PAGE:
Why Are Animals Used In Scientific Research?

                                        UK 'absolutely committed' to reducing animal use in research | Nature

    When one thinks of animal use in the sciences, the first animal that comes to mind is often a rat. Although it is true that rats are used, there are an array of different animals used in scientific research. Why is this? Animal use for research dates back to as far as 500 B.C. There is evidence of ancient Greeks dissecting live animals to learn not only the anatomy but the psychology of the animal. In this course we specifically learned about Bruce the Kea and his journey of using innovative tool use for preening. Humans share about 90% of their genes with other mammals making them the perfect candidate for research subjects. But before a researcher can use an animal they must acquire three separate licenses; a personal license, project license, and an establishment license.

    Animals have been used for groundbreaking research in the medical field such as Ebola, Leukemia, Herceptin, and countless other diseases. With out these laboratory animals we wouldn't have many of the vaccines and treatments we have today that save countless lives. As heroic as these animals are, they often live a short and sad life. Majority of the time they are specially bred to be research animals to ensure they are free of any genetic abnormalities. At the end of many experiments, the animal is humanly killed so that they researcher can undergo a full examination of their tissues. Other instances they are used for another experiment but are rarely re-homed.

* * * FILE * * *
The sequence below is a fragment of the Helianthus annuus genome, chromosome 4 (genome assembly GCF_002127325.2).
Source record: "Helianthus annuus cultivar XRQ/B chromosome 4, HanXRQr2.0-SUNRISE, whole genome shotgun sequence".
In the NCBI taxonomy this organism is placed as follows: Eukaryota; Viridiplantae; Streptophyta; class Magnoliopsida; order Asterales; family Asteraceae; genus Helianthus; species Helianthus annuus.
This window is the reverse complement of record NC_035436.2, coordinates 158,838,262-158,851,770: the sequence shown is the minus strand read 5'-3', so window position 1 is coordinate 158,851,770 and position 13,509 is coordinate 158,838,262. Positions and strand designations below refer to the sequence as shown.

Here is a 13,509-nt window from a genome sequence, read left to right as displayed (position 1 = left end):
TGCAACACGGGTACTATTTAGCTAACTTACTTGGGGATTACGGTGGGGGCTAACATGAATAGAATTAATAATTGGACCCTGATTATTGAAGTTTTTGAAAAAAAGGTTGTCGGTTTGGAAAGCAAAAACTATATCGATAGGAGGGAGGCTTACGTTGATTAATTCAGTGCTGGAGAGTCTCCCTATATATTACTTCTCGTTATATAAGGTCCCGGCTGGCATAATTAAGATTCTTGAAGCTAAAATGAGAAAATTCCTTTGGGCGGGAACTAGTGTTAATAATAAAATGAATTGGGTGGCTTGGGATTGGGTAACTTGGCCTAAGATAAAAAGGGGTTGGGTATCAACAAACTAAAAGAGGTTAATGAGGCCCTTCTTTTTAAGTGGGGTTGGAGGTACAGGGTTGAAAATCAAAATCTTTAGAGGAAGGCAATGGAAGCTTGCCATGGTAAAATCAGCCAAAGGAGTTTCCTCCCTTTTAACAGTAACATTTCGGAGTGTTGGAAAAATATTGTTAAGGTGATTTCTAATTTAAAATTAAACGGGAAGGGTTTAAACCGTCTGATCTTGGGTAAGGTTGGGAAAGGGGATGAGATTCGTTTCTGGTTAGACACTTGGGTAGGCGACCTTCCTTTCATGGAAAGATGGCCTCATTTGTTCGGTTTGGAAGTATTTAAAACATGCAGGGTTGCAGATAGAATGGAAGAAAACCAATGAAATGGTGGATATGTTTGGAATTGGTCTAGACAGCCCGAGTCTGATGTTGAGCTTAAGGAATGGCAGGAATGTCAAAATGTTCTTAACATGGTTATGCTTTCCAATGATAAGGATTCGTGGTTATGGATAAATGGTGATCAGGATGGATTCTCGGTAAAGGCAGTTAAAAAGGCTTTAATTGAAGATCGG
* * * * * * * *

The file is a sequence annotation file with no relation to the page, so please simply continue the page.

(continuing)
Understanding Animal Research. (n.d.-b). Why are animals used in scientific research?. Why Are Animals Used For Scientific Research? https://www.understandinganimalresearch.org.uk/application/files/5916/5226/6815/Why_are_animals_used_in_scientific_research.pdf



  1. the critical role animals play in medical research, emphasizing that without their contributions, we wouldn't have many life-saving vaccines and treatments and I think we forget that at times.


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